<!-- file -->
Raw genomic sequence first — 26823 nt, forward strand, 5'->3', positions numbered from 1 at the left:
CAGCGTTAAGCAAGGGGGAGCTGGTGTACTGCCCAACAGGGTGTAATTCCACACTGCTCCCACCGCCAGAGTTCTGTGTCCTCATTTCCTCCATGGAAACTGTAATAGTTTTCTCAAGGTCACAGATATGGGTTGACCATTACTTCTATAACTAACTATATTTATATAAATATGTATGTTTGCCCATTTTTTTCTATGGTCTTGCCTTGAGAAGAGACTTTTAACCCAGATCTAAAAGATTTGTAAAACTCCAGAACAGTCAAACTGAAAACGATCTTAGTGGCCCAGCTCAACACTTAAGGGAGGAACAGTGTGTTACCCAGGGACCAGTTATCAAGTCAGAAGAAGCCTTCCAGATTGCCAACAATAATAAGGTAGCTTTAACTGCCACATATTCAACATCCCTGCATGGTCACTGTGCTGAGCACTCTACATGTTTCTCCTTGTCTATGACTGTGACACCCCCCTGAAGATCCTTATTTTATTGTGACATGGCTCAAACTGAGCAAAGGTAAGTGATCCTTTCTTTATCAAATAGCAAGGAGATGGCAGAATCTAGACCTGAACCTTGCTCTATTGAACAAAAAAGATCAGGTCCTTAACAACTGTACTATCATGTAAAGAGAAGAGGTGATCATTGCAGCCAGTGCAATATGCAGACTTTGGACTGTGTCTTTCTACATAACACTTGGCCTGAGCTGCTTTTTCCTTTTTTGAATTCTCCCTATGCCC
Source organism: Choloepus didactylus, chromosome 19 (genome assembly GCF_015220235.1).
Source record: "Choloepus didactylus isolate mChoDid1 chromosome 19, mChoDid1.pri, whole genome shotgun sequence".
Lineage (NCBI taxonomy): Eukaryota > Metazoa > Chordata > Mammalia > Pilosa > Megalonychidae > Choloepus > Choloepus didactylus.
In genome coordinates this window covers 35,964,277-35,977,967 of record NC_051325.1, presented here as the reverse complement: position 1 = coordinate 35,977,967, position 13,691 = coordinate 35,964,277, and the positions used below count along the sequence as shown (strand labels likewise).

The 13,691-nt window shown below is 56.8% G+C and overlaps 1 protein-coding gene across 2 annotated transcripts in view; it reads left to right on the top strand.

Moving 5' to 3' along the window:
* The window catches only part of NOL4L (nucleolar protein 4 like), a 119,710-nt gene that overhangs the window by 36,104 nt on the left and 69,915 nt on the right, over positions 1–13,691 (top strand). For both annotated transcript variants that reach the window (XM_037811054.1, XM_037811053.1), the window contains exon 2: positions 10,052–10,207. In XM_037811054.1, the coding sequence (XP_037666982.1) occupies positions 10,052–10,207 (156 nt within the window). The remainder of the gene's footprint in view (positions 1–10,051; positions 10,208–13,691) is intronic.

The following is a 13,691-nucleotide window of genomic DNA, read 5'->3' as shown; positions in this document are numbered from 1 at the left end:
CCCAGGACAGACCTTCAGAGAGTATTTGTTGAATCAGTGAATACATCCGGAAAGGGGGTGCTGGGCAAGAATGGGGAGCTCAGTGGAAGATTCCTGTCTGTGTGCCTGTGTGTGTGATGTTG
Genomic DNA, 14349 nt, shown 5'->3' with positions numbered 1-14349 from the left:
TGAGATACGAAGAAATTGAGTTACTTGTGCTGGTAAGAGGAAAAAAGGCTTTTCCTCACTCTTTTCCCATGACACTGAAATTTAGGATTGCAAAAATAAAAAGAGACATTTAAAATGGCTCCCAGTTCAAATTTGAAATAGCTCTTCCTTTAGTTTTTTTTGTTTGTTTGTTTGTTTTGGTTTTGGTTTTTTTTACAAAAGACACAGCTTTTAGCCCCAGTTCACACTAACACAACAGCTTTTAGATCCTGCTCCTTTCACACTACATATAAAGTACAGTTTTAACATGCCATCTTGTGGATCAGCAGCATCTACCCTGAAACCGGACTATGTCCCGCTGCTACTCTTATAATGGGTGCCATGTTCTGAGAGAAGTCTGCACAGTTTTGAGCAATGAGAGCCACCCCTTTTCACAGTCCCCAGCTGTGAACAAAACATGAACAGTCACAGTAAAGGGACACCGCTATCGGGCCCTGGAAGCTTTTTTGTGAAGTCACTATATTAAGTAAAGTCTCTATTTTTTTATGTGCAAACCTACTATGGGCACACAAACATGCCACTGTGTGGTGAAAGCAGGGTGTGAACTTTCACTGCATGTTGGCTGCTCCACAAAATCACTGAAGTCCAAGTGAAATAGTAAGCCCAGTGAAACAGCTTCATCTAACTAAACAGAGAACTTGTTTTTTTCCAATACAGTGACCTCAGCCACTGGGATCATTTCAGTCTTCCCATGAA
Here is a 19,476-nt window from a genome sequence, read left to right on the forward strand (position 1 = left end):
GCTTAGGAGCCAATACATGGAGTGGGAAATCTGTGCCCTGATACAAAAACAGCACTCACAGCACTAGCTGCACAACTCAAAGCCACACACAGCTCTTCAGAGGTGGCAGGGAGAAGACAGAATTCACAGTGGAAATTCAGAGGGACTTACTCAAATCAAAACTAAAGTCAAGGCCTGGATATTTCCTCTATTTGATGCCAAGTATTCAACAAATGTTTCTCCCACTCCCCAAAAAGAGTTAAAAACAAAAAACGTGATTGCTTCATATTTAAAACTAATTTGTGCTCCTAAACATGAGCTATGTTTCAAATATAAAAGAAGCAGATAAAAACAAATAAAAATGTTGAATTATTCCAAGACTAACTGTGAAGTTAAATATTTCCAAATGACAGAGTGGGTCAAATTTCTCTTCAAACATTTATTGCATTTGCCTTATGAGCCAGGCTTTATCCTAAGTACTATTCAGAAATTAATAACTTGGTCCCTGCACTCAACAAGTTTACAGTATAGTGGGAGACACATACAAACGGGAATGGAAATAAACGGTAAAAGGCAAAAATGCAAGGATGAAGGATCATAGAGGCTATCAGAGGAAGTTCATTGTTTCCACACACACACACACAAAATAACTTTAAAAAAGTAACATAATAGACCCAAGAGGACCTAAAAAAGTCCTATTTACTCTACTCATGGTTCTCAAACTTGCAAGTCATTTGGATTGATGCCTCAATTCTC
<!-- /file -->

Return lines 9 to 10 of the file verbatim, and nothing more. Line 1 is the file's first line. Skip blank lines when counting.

* The window catches only part of NOL4L (nucleolar protein 4 like), a 119,710-nt gene that overhangs the window by 36,104 nt on the left and 69,915 nt on the right, over positions 1–13,691 (top strand). For both annotated transcript variants that reach the window (XM_037811054.1, XM_037811053.1), the window contains exon 2: positions 10,052–10,207. In XM_037811054.1, the coding sequence (XP_037666982.1) occupies positions 10,052–10,207 (156 nt within the window). The remainder of the gene's footprint in view (positions 1–10,051; positions 10,208–13,691) is intronic.

The following is a 13,691-nucleotide window of genomic DNA, read 5'->3' as shown; positions in this document are numbered from 1 at the left end: